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Stories of Tonality in the Age of François-Joseph Fétis

Stories of Tonality in the Age of François-Joseph Fétis explores the concept of musical tonality through the writings of the Belgian musicologist François-Joseph Fétis (1784–1867), who was singularly responsible for theorizing and popularizing the term in the nineteenth century. Thomas Christensen weaves a rich story in which tonality emerges as a theoretical construct born of anxiety and alterity for Europeans during this time as they learned more about “other” musics and alternative tonal systems. Tonality became a central vortex in which French musicians thought—and argued—about a variety of musical repertoires, be they contemporary European musics of the stage, concert hall, or church, folk songs from the provinces, microtonal scale systems of Arabic and Indian music, or the medieval and Renaissance music whose notational traces were just beginning to be deciphered by scholars. Fétis’s influential writings offer insight into how tonality ingrained itself within nineteenth-century music discourse, and why it has continued to resonate with uncanny prescience throughout the musical upheavals of the twentieth and twenty-first centuries.

368 pages | 77 halftones, and 4 line art | 6 x 9 | © 2019

History: European History

Music: General Music


"This book challenges how we think of one of the most long-standing and contentious principles of music, tonality. Rejecting Rameau’s acoustic notion based on mathematics, the Belgian composer-theorist-historian F.-J. Fétis, inspired by Hegel, at first understood it as a function of the human intellect. Later, fascinated with non-western music, he came to believe that 'tonalities' reflect and express race and culture, their differences resulting from migration, transformation, and progress. Christensen deconstructs the origins of these theories and their implications. Looking to street cries, controversial practices in singing chant, and tonality’s purported capacity to unite mankind, he also interrogates the debates they evoked. Compelling and convincing, these Stories of Tonality offer a new approach to both intellectual history and musical biography."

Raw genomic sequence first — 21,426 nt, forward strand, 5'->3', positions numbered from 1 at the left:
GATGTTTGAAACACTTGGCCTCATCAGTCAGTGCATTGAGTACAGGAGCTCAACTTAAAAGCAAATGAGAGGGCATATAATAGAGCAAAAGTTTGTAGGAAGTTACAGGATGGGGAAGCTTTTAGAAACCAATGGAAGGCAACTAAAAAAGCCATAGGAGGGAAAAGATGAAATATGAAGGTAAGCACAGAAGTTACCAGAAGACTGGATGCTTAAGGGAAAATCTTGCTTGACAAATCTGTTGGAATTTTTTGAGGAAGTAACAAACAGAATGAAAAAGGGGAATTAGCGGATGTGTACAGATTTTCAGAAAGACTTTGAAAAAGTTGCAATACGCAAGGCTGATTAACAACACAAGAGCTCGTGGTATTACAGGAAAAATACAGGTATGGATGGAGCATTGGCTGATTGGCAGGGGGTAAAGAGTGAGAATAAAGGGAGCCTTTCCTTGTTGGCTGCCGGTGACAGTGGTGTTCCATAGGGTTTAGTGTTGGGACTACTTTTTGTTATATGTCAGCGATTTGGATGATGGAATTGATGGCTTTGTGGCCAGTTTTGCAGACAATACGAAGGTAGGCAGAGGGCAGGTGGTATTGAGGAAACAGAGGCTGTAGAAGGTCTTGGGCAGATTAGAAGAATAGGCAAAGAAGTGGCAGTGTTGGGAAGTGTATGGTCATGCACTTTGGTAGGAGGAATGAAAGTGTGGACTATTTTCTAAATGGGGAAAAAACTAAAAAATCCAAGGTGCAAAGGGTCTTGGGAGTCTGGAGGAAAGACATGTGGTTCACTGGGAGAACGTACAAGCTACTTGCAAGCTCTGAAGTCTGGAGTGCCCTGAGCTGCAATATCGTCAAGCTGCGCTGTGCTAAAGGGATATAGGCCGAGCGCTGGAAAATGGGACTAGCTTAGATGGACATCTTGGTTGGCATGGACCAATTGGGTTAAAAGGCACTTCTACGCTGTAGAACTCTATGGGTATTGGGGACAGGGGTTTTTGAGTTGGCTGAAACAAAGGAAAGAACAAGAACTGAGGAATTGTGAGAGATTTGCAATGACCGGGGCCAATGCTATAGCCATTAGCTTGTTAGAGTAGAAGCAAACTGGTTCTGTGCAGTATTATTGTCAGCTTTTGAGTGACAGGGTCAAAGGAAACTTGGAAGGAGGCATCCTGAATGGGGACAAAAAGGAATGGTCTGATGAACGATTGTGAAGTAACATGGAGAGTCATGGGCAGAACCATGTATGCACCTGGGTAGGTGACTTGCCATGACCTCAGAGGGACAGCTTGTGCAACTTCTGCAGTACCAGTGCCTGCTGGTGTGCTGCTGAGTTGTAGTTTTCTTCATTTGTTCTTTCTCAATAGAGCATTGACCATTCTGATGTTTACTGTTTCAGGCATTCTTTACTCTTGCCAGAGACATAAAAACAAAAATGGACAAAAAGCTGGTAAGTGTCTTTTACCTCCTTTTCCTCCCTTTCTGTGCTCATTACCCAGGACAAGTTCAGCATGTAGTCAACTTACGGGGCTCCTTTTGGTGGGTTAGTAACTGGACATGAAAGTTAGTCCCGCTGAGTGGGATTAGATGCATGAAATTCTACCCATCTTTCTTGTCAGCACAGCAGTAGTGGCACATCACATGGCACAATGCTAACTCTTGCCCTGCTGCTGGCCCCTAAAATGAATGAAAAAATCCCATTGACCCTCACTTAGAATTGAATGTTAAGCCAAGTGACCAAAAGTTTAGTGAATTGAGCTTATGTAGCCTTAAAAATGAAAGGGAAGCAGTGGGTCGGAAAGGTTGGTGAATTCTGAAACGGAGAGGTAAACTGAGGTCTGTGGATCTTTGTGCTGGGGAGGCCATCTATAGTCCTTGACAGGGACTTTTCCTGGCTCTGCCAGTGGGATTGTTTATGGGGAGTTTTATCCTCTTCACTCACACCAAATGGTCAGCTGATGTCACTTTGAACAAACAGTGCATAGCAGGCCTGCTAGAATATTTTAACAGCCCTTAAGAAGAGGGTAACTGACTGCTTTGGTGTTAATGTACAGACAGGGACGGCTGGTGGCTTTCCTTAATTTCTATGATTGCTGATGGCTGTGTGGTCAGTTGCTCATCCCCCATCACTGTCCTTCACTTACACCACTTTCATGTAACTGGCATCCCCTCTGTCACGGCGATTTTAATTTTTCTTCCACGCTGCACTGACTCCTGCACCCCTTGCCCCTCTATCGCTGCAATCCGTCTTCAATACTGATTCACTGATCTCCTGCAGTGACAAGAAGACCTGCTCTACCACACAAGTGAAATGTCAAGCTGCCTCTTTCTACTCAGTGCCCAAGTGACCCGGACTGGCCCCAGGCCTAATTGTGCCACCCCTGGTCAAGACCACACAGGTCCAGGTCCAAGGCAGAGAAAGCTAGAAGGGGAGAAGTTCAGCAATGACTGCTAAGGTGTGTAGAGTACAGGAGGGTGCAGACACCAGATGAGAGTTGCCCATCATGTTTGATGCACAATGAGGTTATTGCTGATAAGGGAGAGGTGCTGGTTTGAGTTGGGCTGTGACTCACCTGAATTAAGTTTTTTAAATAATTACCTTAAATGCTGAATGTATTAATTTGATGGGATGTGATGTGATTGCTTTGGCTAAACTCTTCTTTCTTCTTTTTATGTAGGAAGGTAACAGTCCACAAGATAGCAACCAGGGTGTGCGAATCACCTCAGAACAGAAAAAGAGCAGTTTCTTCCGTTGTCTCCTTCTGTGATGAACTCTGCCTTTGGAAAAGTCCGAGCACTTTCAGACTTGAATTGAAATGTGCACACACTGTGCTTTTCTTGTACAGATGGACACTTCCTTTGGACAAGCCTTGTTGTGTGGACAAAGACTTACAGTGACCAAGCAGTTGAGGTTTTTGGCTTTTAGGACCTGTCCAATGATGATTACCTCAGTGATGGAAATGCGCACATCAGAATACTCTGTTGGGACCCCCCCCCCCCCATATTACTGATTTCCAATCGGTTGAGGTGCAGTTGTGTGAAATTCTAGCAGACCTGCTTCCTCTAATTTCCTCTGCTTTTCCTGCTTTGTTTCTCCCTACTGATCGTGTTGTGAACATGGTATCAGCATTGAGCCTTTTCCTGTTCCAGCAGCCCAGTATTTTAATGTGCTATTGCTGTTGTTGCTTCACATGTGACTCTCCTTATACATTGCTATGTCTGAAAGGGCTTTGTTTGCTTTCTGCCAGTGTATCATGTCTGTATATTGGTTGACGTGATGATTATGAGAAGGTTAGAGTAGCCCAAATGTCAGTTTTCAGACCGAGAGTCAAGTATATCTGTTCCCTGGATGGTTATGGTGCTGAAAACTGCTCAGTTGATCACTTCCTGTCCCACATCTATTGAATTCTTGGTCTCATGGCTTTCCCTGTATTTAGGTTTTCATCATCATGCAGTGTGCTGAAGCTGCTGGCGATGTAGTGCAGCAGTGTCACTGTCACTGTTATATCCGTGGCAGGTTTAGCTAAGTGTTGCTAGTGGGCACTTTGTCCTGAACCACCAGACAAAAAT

Jann Pasler, University of California San Diego

"Although we now credit François-Joseph Fétis with its dissemination, 'Qu’est-ce que la tonalité?' was a question neither Fétis nor anyone else was ever able to answer, not really. Born in a flush of romantic idealism, the concept committed his contemporaries to narratives that wavered between cultural loss and the promise of renewal before falling under the sway of the racial pseudosciences of the nineteenth century and the cultural politics that sustained them. In Thomas Christensen's retelling, those politics emerge more clearly than ever before, and stand as a cautionary tale to those who, like Fétis, would dream of music's history."

Brian Hyer, University of Wisconsin-Madison

"Christensen's study if a valuable one for understanding a complex subject."

Revue de Musicologie (Translated from French)

"Thomas Christensen’s wide-ranging and erudite book is the first sustained attempt in English to grapple with Fétis’s complex music-theoretical legacy... In so doing, he offers an extraordinary panorama of French musical culture and musical thought over the long nineteenth century."

Music and Letters

Table of Contents

1. Tonal Imaginations
2. Chant
3. Origins
4. Song
5. Orienting Tonality
6. Theory
7. Tonal Futures

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